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The Chinese appetite for clean energy has boosted international investments in solar energy, according to a new report by Bloomberg.
Renewables and clean energy innovators won $333.5 billion in investments in 2017 – an increase of three percent from 2016 figures, Bloomberg New Energy Finance figures show. Half of it went to solar projects and 40 percent came from China.
Solar panels and wind turbines get cheaper by the day, thanks to Chinese mass manufacturing.
“The 2017 total is all the more remarkable when you consider that capital costs for the leading technology – solar – continue to fall sharply,” said Jon Moore, CEO at BNEF told Bloomberg. “Typical utility-scale PV systems were about 25 percent cheaper per megawatt last year than they were two years earlier.”
The cheap parts make it easier for developing countries to become investors in solar and wind projects on their home turf. China itself saw investment in clean energy rise by 24 percent in 2016, making it the world’s biggest renewables market.
“China’s boom is still fundamentally irrational,” Jenny Chase at Bloomberg New Energy Finance said in a note. “The mechanism to collect the subsidies to be paid out has not been determined. However, it looks as if Chinese state-owned developers and investors will build them anyway on the assumption that the government will find a way and, if not, compensation for the power itself will prevent a total loss.”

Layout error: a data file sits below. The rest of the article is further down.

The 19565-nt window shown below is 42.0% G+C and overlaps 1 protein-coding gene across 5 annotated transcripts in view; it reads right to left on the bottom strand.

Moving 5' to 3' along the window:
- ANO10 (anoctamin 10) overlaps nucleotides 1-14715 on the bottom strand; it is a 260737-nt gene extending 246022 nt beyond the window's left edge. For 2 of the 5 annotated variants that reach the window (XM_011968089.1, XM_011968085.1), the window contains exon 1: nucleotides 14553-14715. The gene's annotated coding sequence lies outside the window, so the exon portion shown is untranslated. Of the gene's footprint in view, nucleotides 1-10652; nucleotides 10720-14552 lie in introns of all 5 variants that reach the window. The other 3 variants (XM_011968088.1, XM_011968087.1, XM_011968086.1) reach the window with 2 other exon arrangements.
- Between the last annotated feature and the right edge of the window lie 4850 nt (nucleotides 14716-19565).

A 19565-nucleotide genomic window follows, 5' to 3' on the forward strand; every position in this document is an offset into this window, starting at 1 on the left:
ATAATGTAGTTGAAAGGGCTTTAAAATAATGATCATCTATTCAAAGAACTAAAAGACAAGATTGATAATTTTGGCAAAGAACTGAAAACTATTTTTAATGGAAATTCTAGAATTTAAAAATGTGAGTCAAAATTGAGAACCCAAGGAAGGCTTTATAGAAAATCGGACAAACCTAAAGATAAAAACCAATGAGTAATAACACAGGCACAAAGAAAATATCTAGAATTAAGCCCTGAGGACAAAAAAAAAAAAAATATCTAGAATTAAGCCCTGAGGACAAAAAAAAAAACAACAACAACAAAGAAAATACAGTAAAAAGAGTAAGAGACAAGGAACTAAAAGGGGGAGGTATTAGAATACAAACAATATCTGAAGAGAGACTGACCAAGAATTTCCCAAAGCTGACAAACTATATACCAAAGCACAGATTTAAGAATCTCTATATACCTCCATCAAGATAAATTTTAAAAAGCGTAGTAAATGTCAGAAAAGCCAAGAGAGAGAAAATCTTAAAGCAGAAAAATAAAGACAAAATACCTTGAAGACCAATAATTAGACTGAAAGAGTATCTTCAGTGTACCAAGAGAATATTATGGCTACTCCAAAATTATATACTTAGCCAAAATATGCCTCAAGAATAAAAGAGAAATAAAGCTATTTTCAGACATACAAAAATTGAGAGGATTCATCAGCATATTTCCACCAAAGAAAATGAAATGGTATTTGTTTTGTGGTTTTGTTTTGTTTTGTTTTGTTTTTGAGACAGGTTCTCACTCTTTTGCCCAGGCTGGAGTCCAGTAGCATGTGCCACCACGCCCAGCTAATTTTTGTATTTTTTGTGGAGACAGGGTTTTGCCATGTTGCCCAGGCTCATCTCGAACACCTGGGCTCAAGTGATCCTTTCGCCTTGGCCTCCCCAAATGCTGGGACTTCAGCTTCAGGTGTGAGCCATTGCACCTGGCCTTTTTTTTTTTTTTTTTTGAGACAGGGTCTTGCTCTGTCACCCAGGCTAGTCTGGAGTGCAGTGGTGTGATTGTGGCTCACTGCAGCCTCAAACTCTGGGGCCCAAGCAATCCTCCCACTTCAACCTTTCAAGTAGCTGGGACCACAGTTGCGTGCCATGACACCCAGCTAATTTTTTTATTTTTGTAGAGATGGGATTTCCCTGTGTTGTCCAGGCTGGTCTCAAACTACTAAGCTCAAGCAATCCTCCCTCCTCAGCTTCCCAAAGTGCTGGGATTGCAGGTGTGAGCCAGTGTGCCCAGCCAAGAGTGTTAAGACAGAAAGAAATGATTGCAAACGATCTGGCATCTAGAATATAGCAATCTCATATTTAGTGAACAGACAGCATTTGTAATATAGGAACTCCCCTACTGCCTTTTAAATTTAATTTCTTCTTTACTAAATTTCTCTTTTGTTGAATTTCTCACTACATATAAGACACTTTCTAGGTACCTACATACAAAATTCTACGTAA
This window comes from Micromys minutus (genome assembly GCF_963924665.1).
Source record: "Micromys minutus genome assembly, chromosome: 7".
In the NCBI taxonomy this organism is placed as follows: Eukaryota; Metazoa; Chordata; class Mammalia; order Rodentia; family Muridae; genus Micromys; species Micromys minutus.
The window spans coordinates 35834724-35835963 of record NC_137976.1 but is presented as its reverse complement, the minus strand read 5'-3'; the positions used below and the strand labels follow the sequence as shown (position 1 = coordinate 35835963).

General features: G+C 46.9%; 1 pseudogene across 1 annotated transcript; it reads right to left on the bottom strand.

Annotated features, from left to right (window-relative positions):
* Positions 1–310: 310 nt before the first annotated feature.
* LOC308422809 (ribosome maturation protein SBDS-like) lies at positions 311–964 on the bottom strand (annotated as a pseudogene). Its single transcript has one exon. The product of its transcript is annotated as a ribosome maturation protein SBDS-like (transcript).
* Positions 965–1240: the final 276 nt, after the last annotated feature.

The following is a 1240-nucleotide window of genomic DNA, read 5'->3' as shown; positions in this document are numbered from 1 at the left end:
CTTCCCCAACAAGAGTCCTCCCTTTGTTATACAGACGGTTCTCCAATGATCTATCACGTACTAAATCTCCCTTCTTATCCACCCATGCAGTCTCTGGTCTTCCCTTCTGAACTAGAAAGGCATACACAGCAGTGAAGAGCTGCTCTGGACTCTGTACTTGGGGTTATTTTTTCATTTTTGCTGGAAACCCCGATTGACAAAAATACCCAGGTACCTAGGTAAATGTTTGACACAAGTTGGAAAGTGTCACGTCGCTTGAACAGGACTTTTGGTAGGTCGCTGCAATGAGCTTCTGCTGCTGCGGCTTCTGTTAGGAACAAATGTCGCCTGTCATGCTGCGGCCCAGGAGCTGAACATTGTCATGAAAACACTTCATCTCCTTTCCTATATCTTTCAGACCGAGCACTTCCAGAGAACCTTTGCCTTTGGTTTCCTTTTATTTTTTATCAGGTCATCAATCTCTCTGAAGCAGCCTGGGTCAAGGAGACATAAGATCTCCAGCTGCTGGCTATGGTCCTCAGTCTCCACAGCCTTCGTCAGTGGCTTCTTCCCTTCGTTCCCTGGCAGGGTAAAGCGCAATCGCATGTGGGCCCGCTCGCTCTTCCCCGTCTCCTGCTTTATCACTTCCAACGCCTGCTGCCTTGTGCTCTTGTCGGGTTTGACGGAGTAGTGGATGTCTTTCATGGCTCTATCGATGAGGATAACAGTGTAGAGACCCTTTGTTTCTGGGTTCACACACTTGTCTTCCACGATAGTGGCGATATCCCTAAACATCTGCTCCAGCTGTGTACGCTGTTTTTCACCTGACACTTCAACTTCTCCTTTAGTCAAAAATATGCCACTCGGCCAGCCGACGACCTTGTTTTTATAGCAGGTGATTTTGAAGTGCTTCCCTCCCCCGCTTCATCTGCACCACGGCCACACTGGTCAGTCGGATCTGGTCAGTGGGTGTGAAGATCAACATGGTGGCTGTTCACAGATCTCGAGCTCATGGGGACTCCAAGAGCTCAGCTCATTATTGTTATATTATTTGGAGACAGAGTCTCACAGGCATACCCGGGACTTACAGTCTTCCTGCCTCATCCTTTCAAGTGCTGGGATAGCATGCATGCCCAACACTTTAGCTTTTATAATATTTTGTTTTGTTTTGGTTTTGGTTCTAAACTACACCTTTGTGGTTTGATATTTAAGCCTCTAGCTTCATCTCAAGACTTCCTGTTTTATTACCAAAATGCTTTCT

American investments in renewables totaled $57 billion, putting it in second place worldwide.
At the same time, China is also importing increasing volumes of oil not only because of demand growth, but also because its domestic oil production is declining as large ageing fields mature and as companies cut production from higher-cost fields amid the lower-for-longer oil prices. Thus, Chinese dependence on crude oil imports is continuously rising and is set to further grow in the foreseeable future.
By Zainab Calcuttawala for Oilprice.com
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Zainab Calcuttawala is an American journalist based in Morocco. She completed her undergraduate coursework at the University of Texas at Austin (Hook’em) and reports on…